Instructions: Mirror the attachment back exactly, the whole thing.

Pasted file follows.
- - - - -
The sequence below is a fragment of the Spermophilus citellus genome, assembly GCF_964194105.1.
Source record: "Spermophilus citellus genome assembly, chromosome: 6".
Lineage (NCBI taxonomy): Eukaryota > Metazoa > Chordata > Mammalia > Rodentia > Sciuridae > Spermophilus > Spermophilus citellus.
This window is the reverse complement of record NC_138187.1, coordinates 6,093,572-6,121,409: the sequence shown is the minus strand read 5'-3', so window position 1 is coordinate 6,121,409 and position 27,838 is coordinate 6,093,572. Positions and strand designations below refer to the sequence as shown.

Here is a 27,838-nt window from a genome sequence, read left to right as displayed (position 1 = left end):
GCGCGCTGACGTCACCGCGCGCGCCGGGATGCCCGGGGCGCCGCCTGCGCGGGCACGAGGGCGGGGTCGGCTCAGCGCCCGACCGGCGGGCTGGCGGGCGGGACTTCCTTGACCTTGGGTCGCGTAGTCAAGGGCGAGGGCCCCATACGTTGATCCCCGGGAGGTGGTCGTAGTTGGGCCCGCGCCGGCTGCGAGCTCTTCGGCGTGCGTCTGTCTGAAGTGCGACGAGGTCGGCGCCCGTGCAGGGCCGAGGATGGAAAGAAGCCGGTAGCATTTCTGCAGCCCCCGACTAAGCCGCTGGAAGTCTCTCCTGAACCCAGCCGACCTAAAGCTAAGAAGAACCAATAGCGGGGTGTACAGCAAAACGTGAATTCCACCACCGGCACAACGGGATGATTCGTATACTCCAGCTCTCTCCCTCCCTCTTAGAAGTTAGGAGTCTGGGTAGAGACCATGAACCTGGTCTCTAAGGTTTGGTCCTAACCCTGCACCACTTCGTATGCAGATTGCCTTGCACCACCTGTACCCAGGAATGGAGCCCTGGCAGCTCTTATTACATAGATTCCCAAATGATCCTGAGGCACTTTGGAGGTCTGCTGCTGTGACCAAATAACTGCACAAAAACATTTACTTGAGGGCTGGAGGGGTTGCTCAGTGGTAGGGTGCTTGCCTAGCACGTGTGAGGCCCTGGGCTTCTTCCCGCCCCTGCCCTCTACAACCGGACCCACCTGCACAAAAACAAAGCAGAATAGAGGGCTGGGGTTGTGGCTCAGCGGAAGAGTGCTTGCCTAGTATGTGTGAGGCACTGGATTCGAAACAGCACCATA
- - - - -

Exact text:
The sequence below is a fragment of the Spermophilus citellus genome, assembly GCF_964194105.1.
Source record: "Spermophilus citellus genome assembly, chromosome: 6".
Lineage (NCBI taxonomy): Eukaryota > Metazoa > Chordata > Mammalia > Rodentia > Sciuridae > Spermophilus > Spermophilus citellus.
This window is the reverse complement of record NC_138187.1, coordinates 6,093,572-6,121,409: the sequence shown is the minus strand read 5'-3', so window position 1 is coordinate 6,121,409 and position 27,838 is coordinate 6,093,572. Positions and strand designations below refer to the sequence as shown.

Here is a 27,838-nt window from a genome sequence, read left to right as displayed (position 1 = left end):
GCGCGCTGACGTCACCGCGCGCGCCGGGATGCCCGGGGCGCCGCCTGCGCGGGCACGAGGGCGGGGTCGGCTCAGCGCCCGACCGGCGGGCTGGCGGGCGGGACTTCCTTGACCTTGGGTCGCGTAGTCAAGGGCGAGGGCCCCATACGTTGATCCCCGGGAGGTGGTCGTAGTTGGGCCCGCGCCGGCTGCGAGCTCTTCGGCGTGCGTCTGTCTGAAGTGCGACGAGGTCGGCGCCCGTGCAGGGCCGAGGATGGAAAGAAGCCGGTAGCATTTCTGCAGCCCCCGACTAAGCCGCTGGAAGTCTCTCCTGAACCCAGCCGACCTAAAGCTAAGAAGAACCAATAGCGGGGTGTACAGCAAAACGTGAATTCCACCACCGGCACAACGGGATGATTCGTATACTCCAGCTCTCTCCCTCCCTCTTAGAAGTTAGGAGTCTGGGTAGAGACCATGAACCTGGTCTCTAAGGTTTGGTCCTAACCCTGCACCACTTCGTATGCAGATTGCCTTGCACCACCTGTACCCAGGAATGGAGCCCTGGCAGCTCTTATTACATAGATTCCCAAATGATCCTGAGGCACTTTGGAGGTCTGCTGCTGTGACCAAATAACTGCACAAAAACATTTACTTGAGGGCTGGAGGGGTTGCTCAGTGGTAGGGTGCTTGCCTAGCACGTGTGAGGCCCTGGGCTTCTTCCCGCCCCTGCCCTCTACAACCGGACCCACCTGCACAAAAACAAAGCAGAATAGAGGGCTGGGGTTGTGGCTCAGCGGAAGAGTGCTTGCCTAGTATGTGTGAGGCACTGGATTCGAAACAGCACCATA